The debate over Santos’ email comes almost exactly four years after another free speech controversy cast Silliman College and its then-Master and then-Associate Master Nicholas Christakis and Erika Christakis into the national spotlight. In 2015, an email from Erika Christakis defending students’ right to wear “offensive” Halloween costumes prompted widespread backlash on campus, and many students, faculty members and alumni voiced concerns on how controversial opinions are treated on Yale’s campus.

To learn more about the state of free speech at Yale, the News distributed a survey to all first years, sophomores, juniors and seniors. The results were not adjusted for selection bias.

When asked how comfortable they felt sharing their opinions at Yale, 63 percent of the 905 sophomore, juniors and seniors who answered the question said they were either “comfortable” or “very comfortable.” 15 percent said they were “uncomfortable” expressing their thoughts, while only 8 percent said they felt “very uncomfortable.”

But responses to this question varied drastically between liberals and conservatives, with 75 percent of the latter saying they were “uncomfortable” or “very uncomfortable” expressing their thoughts on campus. In contrast, only 8 percent of question respondents who identified themselves as liberal said they felt “uncomfortable” or “very uncomfortable” sharing their opinions at Yale.

“I think the challenge … is that there is a reluctance from students … to speak their mind in front of their peers if they believe their view is unpopular,” Salovey said in an interview with the News earlier this month. “We need to create an environment that pushes against that tendency to be reluctant on an unpopular view.”

For the same 905 sophomore, junior and senior respondents, while 48 percent of “liberal” and “very liberal” students said they have stopped themselves from sharing an idea because they feared the consequences of expressing them, while 93 percent of “conservative” or “very conservative” students said they have censored themselves. In addition, of 854 sophomore, junior and senior question respondents, 65 percent said the Yale community is “somewhat not diverse” or “extremely not diverse” in political opinion.

Still, students and faculty members diverged on how to interpret the survey statistics. In an interview with the News, Abel Negussie ’22 said conservative students feeling uncomfortable on Yale’s campus is “more indicative of intrinsic problems with conservatism,” rather than of the University’s culture. Conservative values and diversity do not go well together, and Yale is a campus with students of diverse ethnicities, religions, nationalities and backgrounds, Negussie said.

But in an interview with the News, Bromwich said diversity of opinion is a measure of free speech. For his part, Thomas Kadri GRD ’23 — who is a fellow at the Yale Information Society Project — added that while people should have the right to speak freely, free speech does not mean that people cannot criticize others if they dislike what is said.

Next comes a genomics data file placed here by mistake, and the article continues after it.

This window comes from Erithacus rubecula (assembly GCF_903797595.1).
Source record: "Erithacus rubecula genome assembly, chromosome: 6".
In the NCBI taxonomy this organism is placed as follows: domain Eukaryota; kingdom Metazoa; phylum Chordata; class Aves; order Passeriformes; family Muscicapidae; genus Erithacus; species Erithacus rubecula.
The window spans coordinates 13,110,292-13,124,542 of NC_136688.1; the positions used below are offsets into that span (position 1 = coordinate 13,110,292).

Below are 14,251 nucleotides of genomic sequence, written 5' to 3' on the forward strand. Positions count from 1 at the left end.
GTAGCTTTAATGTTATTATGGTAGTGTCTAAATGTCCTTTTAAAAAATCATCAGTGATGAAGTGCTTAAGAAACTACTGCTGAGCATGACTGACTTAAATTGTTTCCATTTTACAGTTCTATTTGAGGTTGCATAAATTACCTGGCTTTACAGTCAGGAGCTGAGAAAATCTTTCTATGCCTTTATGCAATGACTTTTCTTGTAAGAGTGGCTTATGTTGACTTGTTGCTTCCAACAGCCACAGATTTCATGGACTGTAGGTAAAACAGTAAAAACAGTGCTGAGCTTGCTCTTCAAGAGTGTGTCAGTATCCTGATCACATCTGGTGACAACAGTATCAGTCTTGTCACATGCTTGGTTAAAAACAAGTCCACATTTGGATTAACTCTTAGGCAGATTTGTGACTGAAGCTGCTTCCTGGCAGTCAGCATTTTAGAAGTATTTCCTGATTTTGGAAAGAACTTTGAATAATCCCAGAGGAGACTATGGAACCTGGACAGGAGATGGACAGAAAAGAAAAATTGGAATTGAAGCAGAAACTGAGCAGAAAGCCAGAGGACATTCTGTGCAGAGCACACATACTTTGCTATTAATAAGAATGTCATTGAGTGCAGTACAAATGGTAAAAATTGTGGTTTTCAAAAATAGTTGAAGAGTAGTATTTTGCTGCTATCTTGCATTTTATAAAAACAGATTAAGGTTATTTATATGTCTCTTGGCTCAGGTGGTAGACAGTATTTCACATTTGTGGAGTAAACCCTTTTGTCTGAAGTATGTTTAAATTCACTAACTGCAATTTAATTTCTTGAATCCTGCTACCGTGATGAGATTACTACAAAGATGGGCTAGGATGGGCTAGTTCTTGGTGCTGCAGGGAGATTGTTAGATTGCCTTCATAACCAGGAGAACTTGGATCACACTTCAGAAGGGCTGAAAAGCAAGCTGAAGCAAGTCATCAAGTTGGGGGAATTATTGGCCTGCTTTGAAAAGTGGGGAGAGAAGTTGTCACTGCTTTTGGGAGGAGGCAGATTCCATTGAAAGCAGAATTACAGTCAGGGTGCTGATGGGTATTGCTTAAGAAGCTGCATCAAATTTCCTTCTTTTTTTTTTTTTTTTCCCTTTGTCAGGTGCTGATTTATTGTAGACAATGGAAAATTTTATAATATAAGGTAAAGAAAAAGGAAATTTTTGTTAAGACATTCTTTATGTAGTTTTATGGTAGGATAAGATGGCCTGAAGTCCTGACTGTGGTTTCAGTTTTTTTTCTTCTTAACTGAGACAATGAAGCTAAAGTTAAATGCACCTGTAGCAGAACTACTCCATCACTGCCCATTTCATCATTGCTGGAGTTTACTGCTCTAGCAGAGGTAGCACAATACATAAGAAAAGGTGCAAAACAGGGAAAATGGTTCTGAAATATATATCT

“That said, it might also be worrying if many students ‘fear’ the ‘consequences’ of expressing their ideas and opinions,” Kadri added. “Quite how worrying it is would depend on a few things, I think. Are their fears reasonable? What do they actually fear will happen — criticism, social ostracism, bad grades on assignments, worse job prospects?”

American Studies professor Matt Jacobson said that while the University may have some work to do, feeling uncomfortable is “emphatically not a ‘free speech’ issue of the constitutional sort.” Self-censorship is different from government censorship, and is in some cases “an organic response to the contending interests and the internalized dissonance brought about by social change and societal polarization,” Jacobson said.

He added that even if the social climate issues on campus are very real and need to be addressed, it is important to recognize that there is a concerted effort on the right to use free speech as an instrument to advance a particular agenda, such as framing discrimination of ethnic, religious and racial minorities as freedom of expression.

In an interview with the News, Salovey emphasized that many of his speeches have encouraged Yale community members to engage with those who hold opinions contrary to their own. While he finds racist speech “disgusting” and “abhorrent” and would use his speech to condemn offensive insults, he does not support regulations that restrict speech, Salovey said.

Still, law professor Anthony Kronman GRD ‘72 LAW ‘75 — who published a controversial book about excellence, diversity and free speech in higher education last month — said that commitment to free speech requires “more than words on paper.”

“It’s a very easy thing to declare your support of free expression as a formal matter,” Kronman said. “It’s a much more difficult thing to ensure a culture of vigorous even sometimes uncivil exchange. That depends importantly on the tone that’s set from the top, by leaders of the University and by its faculty who have [to demonstrate] by their own words and actions that unpopular views get a full public hearing too.”

The C. Vann Woodward report, which outlines Yale’s policies on free speech, was published in 1973 when Kingman Brewster Jr. was University President.

Serena Cho |